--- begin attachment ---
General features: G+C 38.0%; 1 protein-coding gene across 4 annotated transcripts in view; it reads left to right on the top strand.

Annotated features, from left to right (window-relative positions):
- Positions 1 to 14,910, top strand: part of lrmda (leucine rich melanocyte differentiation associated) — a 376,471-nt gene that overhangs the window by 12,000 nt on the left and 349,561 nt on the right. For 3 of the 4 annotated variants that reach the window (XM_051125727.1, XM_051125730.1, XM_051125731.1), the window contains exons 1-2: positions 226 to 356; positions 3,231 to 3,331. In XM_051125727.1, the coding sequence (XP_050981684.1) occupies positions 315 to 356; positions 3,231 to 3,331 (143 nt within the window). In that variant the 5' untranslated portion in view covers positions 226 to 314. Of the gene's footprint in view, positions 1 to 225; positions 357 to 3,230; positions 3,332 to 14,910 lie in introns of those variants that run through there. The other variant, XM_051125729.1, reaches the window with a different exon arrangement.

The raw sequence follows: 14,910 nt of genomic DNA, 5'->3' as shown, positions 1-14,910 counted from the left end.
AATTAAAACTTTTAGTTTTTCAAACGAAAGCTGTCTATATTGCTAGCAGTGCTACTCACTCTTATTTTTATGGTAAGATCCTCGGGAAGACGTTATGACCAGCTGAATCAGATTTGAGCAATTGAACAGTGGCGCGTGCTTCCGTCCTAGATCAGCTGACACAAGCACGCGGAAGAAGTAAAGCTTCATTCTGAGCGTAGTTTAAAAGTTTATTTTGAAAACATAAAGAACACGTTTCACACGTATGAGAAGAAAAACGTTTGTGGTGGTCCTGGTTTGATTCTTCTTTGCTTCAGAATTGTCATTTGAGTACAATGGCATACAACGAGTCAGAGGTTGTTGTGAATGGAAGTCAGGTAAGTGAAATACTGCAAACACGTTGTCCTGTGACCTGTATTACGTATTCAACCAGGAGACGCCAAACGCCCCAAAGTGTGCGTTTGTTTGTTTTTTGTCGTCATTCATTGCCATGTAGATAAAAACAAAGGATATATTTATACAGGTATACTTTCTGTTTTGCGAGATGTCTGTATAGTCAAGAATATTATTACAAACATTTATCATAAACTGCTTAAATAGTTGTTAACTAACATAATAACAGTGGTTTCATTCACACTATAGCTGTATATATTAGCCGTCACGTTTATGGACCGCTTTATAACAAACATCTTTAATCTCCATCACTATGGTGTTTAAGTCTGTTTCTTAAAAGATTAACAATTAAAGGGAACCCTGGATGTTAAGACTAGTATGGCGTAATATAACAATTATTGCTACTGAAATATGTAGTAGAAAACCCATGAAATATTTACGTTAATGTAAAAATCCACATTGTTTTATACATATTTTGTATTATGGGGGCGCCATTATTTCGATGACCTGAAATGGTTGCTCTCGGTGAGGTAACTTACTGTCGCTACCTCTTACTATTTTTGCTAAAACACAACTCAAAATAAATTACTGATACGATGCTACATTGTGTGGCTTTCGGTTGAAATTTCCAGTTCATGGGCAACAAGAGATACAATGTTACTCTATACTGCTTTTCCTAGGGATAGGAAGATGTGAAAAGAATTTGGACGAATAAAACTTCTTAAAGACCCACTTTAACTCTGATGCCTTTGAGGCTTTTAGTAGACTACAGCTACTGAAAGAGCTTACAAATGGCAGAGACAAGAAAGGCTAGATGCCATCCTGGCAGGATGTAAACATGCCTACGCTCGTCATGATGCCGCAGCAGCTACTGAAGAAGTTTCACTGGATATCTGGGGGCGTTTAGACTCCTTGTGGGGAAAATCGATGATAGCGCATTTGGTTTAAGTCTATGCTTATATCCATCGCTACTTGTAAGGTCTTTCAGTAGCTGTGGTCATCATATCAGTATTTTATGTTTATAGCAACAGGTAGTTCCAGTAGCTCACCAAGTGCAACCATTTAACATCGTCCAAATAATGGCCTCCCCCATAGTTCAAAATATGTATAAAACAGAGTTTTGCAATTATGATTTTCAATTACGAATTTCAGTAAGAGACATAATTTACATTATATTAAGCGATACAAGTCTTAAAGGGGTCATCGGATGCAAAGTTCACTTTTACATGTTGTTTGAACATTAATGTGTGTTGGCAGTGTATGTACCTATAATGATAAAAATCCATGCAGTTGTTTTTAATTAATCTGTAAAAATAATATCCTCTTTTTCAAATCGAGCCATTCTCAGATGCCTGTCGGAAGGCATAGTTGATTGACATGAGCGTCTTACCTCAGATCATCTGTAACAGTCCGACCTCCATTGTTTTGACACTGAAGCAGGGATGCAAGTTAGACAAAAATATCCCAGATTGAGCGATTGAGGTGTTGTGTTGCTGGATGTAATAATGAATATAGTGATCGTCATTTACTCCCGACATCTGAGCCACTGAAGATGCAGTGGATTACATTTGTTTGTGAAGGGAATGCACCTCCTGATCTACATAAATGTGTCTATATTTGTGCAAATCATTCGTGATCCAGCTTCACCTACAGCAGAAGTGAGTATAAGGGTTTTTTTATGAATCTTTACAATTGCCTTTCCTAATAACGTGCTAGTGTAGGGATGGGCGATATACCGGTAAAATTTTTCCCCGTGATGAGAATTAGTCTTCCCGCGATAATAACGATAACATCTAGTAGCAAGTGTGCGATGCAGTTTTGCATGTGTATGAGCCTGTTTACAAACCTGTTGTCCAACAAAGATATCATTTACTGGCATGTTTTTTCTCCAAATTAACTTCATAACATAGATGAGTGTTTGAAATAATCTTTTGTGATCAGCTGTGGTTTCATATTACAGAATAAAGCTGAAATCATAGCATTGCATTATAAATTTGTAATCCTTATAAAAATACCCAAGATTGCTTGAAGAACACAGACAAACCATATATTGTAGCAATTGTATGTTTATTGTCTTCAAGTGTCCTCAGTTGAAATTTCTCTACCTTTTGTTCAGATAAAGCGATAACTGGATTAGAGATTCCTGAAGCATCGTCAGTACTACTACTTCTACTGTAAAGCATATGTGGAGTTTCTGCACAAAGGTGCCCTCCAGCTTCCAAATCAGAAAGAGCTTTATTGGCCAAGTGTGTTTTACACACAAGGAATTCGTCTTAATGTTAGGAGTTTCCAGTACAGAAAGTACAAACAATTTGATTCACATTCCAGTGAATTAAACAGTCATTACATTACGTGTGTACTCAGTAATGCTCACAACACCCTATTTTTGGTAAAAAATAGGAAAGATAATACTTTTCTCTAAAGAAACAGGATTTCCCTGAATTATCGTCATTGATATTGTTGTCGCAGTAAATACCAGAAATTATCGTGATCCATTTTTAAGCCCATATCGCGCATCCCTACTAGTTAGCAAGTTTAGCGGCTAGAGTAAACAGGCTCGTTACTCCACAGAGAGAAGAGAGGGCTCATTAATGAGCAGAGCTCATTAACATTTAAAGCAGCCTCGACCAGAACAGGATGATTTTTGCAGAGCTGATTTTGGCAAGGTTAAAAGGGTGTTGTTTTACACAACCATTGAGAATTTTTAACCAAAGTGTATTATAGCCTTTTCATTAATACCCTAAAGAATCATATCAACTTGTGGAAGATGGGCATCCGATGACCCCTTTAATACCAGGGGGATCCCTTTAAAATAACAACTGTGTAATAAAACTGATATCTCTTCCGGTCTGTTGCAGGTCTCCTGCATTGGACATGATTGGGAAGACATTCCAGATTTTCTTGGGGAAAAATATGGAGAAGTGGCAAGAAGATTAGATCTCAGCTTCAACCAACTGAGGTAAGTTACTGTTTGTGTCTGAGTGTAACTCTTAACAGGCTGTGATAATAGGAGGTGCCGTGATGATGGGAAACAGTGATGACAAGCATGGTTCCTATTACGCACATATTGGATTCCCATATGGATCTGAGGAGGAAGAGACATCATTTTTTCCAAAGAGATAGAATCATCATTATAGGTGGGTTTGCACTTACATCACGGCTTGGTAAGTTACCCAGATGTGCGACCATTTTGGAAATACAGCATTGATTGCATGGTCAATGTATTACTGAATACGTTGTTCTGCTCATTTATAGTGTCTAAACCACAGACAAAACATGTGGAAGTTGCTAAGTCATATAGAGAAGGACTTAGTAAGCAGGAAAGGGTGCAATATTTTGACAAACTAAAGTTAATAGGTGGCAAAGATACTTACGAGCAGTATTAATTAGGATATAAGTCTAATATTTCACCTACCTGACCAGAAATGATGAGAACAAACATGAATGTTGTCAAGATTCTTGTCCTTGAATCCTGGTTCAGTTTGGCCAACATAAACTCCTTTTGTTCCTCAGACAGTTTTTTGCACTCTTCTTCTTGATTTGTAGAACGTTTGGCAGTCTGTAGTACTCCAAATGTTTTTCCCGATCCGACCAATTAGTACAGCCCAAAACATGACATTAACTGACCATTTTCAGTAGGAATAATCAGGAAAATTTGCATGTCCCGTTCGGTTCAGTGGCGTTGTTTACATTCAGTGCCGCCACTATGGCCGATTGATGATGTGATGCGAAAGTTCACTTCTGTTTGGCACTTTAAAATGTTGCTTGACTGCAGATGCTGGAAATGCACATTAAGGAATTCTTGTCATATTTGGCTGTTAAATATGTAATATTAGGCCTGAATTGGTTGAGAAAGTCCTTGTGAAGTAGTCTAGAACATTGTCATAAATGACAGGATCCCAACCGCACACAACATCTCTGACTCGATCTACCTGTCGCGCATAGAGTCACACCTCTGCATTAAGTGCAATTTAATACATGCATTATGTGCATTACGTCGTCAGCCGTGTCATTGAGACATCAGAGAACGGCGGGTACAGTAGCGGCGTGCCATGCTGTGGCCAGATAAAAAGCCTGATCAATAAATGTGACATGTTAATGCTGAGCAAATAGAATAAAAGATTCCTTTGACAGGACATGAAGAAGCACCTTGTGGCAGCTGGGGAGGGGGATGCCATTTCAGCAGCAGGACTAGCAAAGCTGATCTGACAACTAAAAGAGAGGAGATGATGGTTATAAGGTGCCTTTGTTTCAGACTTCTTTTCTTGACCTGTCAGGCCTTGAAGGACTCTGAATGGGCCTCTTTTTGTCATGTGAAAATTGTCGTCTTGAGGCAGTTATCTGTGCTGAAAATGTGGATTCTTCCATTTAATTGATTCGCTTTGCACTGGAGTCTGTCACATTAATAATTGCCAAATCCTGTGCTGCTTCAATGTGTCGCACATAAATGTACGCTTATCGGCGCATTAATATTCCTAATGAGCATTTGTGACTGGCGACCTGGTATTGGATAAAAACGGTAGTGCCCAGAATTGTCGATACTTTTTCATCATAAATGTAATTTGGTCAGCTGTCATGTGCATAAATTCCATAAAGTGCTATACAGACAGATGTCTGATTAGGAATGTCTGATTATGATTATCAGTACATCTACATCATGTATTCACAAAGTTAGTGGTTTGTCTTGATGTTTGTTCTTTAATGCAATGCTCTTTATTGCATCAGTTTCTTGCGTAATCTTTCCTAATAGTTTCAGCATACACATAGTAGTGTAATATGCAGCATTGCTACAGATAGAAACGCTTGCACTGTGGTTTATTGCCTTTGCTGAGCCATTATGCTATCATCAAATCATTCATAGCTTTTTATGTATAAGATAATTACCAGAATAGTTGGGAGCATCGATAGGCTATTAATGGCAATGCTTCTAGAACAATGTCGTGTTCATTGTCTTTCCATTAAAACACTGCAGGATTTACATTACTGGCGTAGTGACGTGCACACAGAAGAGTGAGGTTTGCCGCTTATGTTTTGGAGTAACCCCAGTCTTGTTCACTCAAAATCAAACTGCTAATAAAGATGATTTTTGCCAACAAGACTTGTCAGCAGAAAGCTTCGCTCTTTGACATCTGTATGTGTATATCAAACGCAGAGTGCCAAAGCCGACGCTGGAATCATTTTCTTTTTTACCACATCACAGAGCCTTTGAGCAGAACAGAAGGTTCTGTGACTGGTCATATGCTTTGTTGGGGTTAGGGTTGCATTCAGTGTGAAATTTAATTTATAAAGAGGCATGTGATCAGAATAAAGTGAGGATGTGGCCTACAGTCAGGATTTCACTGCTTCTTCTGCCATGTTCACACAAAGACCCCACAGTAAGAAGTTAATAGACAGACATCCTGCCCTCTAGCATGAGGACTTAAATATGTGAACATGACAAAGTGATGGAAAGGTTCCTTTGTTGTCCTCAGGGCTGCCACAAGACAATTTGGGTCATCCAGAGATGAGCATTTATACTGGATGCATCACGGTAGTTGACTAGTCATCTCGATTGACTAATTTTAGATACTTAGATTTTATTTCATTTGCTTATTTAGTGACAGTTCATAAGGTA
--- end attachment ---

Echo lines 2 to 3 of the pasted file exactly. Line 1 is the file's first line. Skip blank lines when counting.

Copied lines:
Annotated features, from left to right (window-relative positions):
- Positions 1 to 14,910, top strand: part of lrmda (leucine rich melanocyte differentiation associated) — a 376,471-nt gene that overhangs the window by 12,000 nt on the left and 349,561 nt on the right. For 3 of the 4 annotated variants that reach the window (XM_051125727.1, XM_051125730.1, XM_051125731.1), the window contains exons 1-2: positions 226 to 356; positions 3,231 to 3,331. In XM_051125727.1, the coding sequence (XP_050981684.1) occupies positions 315 to 356; positions 3,231 to 3,331 (143 nt within the window). In that variant the 5' untranslated portion in view covers positions 226 to 314. Of the gene's footprint in view, positions 1 to 225; positions 357 to 3,230; positions 3,332 to 14,910 lie in introns of those variants that run through there. The other variant, XM_051125729.1, reaches the window with a different exon arrangement.